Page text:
Estimating requests / sec.

Hi;

We're using Rails to serve dynamic data for a bunch of ads, which are
going to be exposed about 3 million times/day.

To estimate the hardware setup, we're trying to figure out what our peak
load will be. They'll be running on your average news/entertainment
sites, anyone know of a somewhat good formula to guesstimate what our
likely scenario is going to be?

Our best guess is that three peak hours (lunch+evening) will consume
half of all queries. This would leave us with peaks at about 150 req./s.
Sound good?

Also, I've been told/read that 40 req./s. is what to calculate for each
Mongrel for a simple Rails app, does that seem reasonable?

Many thanks,
Gustav

Gu stav wrote:

Hi;

We're using Rails to serve dynamic data for a bunch of ads, which are
going to be exposed about 3 million times/day.

To estimate the hardware setup, we're trying to figure out what our peak
load will be. They'll be running on your average news/entertainment
sites, anyone know of a somewhat good formula to guesstimate what our
likely scenario is going to be?

Our best guess is that three peak hours (lunch+evening) will consume
half of all queries. This would leave us with peaks at about 150 req./s.
Sound good?

Also, I've been told/read that 40 req./s. is what to calculate for each
Mongrel for a simple Rails app, does that seem reasonable?

Many thanks,
Gustav

There are a lot of factors, like the hardware, other processes that are
running, your architecture, etc. Your best bet may be to start
relatively slow -- like one client site -- and see what your peaks are,
where your bottlenecks are, iterate, and scale up as you go. You should
pretty quickly be able to calculate your throughput and mongrel
requirements.

Gu stav wrote:

We're using Rails to serve dynamic data for a bunch of ads, which are
going to be exposed about 3 million times/day.

To estimate the hardware setup, we're trying to figure out what our peak
load will be. They'll be running on your average news/entertainment
sites, anyone know of a somewhat good formula to guesstimate what our
likely scenario is going to be?

There are a lot of factors, like the hardware, other processes that are
running, your architecture, etc. Your best bet may be to start
relatively slow -- like one client site -- and see what your peaks are,
where your bottlenecks are, iterate, and scale up as you go. You should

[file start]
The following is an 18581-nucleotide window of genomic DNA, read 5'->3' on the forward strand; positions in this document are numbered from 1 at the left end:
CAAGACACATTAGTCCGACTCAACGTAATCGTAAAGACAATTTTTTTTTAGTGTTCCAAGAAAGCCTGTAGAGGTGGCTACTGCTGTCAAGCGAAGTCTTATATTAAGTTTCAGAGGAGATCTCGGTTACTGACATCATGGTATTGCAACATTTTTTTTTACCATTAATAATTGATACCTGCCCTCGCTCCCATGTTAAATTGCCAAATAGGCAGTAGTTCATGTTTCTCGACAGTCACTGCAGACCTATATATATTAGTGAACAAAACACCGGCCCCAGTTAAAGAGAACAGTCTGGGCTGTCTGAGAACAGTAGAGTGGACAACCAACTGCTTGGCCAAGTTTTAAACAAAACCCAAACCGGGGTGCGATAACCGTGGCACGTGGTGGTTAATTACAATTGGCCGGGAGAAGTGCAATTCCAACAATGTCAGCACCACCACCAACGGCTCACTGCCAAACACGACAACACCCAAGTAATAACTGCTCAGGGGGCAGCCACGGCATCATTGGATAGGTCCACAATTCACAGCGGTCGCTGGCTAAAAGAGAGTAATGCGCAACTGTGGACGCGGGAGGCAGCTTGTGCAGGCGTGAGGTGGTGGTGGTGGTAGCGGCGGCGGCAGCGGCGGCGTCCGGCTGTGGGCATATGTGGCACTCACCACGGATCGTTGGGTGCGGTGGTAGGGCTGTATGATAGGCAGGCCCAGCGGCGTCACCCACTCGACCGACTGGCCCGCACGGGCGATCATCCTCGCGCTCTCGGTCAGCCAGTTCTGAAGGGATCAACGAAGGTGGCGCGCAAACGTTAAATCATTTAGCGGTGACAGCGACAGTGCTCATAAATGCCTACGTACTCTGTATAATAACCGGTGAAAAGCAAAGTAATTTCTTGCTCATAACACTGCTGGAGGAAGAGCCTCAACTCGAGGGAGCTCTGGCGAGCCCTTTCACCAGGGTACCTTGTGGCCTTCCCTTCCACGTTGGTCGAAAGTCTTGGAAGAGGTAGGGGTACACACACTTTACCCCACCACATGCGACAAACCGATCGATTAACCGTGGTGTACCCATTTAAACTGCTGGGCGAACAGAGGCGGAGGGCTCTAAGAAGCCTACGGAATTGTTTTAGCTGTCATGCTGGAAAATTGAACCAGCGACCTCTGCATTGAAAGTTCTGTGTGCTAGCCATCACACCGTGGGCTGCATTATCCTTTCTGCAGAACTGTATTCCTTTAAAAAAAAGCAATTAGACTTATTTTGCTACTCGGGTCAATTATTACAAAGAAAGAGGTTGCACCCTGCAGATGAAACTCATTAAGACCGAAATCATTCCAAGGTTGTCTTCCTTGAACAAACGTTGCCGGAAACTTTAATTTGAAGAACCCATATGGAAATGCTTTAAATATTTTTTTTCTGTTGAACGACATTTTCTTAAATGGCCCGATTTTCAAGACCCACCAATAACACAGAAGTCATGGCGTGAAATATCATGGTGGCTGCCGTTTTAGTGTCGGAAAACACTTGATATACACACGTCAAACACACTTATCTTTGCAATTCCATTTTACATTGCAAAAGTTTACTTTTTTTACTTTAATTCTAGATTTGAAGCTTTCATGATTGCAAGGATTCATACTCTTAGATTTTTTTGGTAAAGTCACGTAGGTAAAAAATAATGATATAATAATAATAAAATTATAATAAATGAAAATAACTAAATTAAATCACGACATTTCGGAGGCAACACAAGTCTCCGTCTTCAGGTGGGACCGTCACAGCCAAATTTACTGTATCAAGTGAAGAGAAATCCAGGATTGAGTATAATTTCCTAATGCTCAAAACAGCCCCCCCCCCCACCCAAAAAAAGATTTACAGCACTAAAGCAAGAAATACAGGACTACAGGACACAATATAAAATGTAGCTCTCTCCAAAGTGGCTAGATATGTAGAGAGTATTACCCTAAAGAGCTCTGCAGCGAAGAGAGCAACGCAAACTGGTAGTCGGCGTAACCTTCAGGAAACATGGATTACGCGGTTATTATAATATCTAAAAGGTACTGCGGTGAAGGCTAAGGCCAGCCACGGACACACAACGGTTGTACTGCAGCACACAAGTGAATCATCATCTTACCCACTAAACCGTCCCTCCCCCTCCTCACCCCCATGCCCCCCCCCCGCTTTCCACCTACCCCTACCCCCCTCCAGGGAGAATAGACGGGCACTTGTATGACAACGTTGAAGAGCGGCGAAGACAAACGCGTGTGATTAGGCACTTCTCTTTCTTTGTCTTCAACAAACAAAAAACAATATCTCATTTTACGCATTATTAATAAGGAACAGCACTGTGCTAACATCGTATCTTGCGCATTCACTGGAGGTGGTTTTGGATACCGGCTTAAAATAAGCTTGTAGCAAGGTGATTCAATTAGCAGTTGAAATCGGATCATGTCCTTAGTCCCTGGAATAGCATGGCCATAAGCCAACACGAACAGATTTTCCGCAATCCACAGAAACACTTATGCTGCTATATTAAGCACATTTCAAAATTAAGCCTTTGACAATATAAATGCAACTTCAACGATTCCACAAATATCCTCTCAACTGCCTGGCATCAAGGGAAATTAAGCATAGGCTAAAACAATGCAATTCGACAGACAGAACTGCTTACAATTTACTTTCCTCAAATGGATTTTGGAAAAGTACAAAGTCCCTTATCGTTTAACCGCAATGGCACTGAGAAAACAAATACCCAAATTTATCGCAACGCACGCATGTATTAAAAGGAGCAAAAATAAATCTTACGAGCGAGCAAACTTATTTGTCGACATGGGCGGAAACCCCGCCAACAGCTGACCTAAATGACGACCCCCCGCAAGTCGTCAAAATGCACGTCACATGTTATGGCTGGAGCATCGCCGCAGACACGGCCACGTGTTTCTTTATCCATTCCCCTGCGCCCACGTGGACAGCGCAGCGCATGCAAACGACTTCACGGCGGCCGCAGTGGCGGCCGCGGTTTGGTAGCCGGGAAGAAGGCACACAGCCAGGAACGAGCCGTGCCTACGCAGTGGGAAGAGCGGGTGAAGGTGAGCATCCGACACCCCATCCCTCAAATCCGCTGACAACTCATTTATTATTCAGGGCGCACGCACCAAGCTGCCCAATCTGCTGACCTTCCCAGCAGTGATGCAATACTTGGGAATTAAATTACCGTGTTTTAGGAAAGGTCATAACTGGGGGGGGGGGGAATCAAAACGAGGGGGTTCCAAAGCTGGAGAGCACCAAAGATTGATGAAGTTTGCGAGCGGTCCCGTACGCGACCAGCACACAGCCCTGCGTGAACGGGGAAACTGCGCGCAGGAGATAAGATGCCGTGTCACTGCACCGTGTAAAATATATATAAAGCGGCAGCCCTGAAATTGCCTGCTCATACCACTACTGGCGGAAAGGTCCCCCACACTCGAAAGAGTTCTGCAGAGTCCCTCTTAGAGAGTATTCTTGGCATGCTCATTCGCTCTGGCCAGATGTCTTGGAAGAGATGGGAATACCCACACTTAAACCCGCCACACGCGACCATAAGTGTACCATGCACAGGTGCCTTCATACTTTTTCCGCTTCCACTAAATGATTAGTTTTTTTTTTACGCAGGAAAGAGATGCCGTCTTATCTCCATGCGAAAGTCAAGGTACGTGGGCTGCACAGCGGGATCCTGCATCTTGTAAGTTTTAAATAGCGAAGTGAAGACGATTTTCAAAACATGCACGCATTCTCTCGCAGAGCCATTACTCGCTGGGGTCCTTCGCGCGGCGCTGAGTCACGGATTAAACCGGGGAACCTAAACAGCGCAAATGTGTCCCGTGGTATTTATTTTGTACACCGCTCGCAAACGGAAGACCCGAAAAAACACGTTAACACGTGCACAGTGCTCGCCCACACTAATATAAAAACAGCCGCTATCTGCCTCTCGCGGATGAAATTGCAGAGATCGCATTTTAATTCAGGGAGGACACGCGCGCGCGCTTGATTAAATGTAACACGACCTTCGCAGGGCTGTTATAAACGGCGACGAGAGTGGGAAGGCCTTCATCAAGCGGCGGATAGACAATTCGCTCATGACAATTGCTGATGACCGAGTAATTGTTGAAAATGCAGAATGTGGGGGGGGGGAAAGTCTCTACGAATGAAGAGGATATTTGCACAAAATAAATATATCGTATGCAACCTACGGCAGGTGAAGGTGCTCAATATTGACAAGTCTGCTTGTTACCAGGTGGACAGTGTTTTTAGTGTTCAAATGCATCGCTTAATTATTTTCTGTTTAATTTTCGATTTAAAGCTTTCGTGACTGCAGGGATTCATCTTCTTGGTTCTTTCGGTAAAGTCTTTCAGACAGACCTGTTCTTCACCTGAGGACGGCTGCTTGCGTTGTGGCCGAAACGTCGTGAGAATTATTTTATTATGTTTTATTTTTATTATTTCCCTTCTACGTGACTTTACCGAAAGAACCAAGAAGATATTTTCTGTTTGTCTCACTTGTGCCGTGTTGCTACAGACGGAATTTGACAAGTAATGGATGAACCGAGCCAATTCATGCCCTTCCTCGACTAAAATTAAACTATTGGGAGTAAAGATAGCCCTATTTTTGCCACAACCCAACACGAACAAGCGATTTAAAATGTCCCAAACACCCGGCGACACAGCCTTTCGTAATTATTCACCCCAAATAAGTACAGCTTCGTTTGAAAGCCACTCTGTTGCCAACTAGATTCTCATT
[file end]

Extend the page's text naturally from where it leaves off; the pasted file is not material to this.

pretty quickly be able to calculate your throughput and mongrel
requirements.

Problem is that we can't learn as we go, we get the full amount of
traffic as soon as the ad hits the media channels, hence the need for
some well educated guessing ;

In our experience, that *number* would be about right, statistically, for several hundred running applications.

Some are less than 1 req/sec and others push beyond 80 req/sec.

However, those numbers are per *core*, not per Mongrel, and do not include DB server cores.

As noted in the original post, not all requests are created equal, so anything that can be intercepted and served statically can be turned around in a fraction of the time it takes to render a dynamic page. Even if it's just assets that are served from an asset server, you're way ahead of the game with that strategy. Caching infrequently used pages or fragments is a bonus if the application is shaped right for that.

Here's a simple formula to follow.
  A. Take the (average or median) request time, in seconds. Say, 0.250
seconds (250ms)
  B. How many requests do you want to handle at peak? (e.g. 10,000 a
minute, 166 a second)
  C. Multiply A x B : 0.250 * 166 = 41.5

    So you need about 40 mongrels to handle the load. At about 60MB per
listener, that's 2.4GB of RAM, plus a bit of room for leakiness
and swapping. Ezra at Engine Yard suggest "about 10 dogs per CPU
core", which means that if we have a 4-core opteron box with 3GB of
RAM, then this is possible on one box.
    Your mileage will vary, which means, if the box is lagging, remove a
few mongrels.